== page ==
• Koh PhanganSit with tigers at the Tiger Temple
  • Hello HugoThe beautiful Erawan Waterfalls
  • Moving KanchanaburiThe allied Pow Cemeteries
  • Historic KanchanaburiBridge Over the River Kwai

Erawan Waterfalls, Kanchanaburi

The most spectacular natural formation in Kanchanaburi are the Erawan Waterfalls which lie within the Erawan National Park. The river cascades down the side of a hill forming a set of seven waterfalls that are connected by deep blue plunge pools. These pools are the natural habitat of the dead skin eating fish. The waterfalls of Erawan are described by tour guides as the greatest natural phenomenon of Thailand, and they could well be.

Why Visit Erawan Waterfalls?

The 7 tier waterfalls are regarded as the best natural phenomenon in the region and are highly recommended to visit while in Kanchanaburi.


Erawan Waterfalls Kanchanaburi Tourist Information

The Erawan waterfalls are part of the Erawan National Park which is open between 8:00 and 16:30 every day. The entrance fee is 400THB and 200THB for children. The Erawan waterfalls are 65km north west from Kanchanaburi on Route 3199 that heads to the Myanmar border. The bus journey from Kanchanaburi takes approximately 2 hours and costs 50THB. The first bus of the day from Kanchanaburi is at 8:00 while the last return bus leaves early at 16:00. The climb to the uppermost waterfall from the lowest waterfall takes 20-30 minutes and is approximately 2 km from the park entrance.

Erawan Waterfalls Kanchanaburi Guide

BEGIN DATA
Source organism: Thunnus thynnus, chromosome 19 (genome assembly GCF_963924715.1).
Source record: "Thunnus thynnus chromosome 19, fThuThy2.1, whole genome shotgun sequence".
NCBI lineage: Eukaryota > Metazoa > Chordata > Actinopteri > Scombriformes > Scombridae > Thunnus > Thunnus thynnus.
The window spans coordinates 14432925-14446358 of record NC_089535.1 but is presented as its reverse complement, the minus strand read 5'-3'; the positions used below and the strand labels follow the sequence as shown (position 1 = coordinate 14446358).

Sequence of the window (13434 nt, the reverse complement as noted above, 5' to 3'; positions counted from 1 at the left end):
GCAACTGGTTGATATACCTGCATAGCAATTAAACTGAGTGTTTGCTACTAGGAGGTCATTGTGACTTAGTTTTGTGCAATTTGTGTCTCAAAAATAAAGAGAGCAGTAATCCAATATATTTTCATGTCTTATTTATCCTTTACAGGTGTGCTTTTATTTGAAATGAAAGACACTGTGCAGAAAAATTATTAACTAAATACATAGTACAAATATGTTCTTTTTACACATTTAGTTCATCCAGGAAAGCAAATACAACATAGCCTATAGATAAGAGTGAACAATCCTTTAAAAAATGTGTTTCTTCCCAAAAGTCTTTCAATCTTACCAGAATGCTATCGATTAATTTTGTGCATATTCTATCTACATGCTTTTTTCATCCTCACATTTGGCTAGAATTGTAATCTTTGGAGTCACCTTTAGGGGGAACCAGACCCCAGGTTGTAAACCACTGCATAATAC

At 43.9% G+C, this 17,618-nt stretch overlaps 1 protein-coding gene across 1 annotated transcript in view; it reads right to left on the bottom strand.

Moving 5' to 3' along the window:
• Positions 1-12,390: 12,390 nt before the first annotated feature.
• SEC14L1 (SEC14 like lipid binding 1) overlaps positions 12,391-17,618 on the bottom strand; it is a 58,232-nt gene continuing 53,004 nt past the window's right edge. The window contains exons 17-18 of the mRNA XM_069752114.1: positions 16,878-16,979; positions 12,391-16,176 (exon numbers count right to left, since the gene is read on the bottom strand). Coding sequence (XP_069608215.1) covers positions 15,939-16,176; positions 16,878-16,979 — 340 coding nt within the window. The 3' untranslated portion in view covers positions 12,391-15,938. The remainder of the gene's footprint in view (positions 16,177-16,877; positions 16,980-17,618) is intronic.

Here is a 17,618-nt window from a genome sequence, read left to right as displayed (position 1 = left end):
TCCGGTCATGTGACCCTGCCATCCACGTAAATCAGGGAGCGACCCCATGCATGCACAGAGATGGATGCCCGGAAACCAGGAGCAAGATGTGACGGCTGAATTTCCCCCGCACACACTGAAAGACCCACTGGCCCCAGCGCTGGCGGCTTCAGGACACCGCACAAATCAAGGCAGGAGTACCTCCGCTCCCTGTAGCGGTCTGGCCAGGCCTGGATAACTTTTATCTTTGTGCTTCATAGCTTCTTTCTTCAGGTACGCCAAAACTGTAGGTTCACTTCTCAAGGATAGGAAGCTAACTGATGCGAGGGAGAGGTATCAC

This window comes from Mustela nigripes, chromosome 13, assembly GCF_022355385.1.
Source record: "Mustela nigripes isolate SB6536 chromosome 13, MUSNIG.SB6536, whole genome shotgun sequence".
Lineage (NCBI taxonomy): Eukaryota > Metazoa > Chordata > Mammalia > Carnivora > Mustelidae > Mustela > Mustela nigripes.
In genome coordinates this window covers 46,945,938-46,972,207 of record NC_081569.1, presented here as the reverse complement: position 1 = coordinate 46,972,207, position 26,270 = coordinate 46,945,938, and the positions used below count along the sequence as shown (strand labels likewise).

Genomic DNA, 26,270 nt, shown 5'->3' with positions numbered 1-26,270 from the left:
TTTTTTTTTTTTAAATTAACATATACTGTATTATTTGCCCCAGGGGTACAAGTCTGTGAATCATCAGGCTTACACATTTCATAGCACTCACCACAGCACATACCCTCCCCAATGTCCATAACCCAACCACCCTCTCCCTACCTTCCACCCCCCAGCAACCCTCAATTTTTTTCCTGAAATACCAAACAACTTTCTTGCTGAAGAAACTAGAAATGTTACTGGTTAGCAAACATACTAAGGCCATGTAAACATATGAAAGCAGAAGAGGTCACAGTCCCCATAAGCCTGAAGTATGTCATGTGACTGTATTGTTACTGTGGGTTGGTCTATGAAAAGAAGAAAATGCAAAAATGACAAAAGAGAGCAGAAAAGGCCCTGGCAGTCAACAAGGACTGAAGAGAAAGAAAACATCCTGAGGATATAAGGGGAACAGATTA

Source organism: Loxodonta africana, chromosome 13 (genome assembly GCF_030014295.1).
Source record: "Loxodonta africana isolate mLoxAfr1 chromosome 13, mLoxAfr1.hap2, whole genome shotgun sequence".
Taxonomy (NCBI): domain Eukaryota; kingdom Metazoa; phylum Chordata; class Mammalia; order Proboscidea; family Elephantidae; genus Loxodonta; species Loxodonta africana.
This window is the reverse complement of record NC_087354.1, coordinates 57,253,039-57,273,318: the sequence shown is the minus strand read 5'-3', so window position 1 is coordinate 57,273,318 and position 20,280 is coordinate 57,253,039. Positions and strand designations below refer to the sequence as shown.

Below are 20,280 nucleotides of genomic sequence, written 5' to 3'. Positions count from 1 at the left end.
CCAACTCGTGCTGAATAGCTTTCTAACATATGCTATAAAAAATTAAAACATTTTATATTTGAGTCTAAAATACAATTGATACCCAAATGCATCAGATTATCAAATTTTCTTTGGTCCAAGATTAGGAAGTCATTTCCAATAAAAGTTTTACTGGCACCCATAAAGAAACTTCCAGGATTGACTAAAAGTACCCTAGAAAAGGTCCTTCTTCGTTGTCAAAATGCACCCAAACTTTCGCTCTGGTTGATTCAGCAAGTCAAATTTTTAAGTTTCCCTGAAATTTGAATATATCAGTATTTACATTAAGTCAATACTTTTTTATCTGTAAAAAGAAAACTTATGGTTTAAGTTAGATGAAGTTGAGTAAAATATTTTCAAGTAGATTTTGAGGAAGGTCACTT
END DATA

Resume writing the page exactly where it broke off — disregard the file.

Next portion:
The Erawan Waterfalls cascade down the side of a steep stepped hill and this has given rise to the natural phenomenon of seven connected waterfalls. Each of the seven waterfalls plunge into deep pools which are coloured either vivid blue or emerald green due to the chalk underlying rock. If the Erawan waterfalls can be experienced before the arrival of the mass tourist coaches and organised tours the waterfalls can be an enchanting and magical location. Each of the seven waterfalls of Erawan is unique with the constant flowing water carving out numerous channels to flow down the hill side. The river which forms the Erawan waterfalls is a tributary to the Mae Nam Khwae Yai River.


Life is teaming in the deeper pools and the pools are the natural environment of the feet eating fish. This gimmicky form of pedicure has spread the world over but it is here that the fish will naturally eat the dead skin from between your toes, or more depending on how much you wish to submerge yourself. Some of the Erawan pools are deep enough to allow for bathing and swimming and if part of an organised tour remember to bring swimming outfit and towels. The water falls derive their name from the apparent shape of the seventh pool which is said to resemble the Hindu god Erawan. Erawan’s form is of a three headed elephant and I must be honest I have never really seen the resemblance, must have been looking from the incorrect vantage point!


A common activity of the Erawan waterfalls is to climb the semi-permanent path all the way to the top and the largest pool (the Erawan shaped pool) and waterfall. This climb (or hike) takes approximately 20 to 30 minutes depending on the number of visitors and the level of the oppressive humidity and is approximately 2km from the main entrance. The climb is a great method to leave the crowds of tourists and some of the later falls are spectacular but caution must be also consider while climbing wet rocks with some very nasty drops. Every year there are tourists who risk a little too much and end up paying with either a major injury or even their life, Thailand has a very blunt approach to health and safety.

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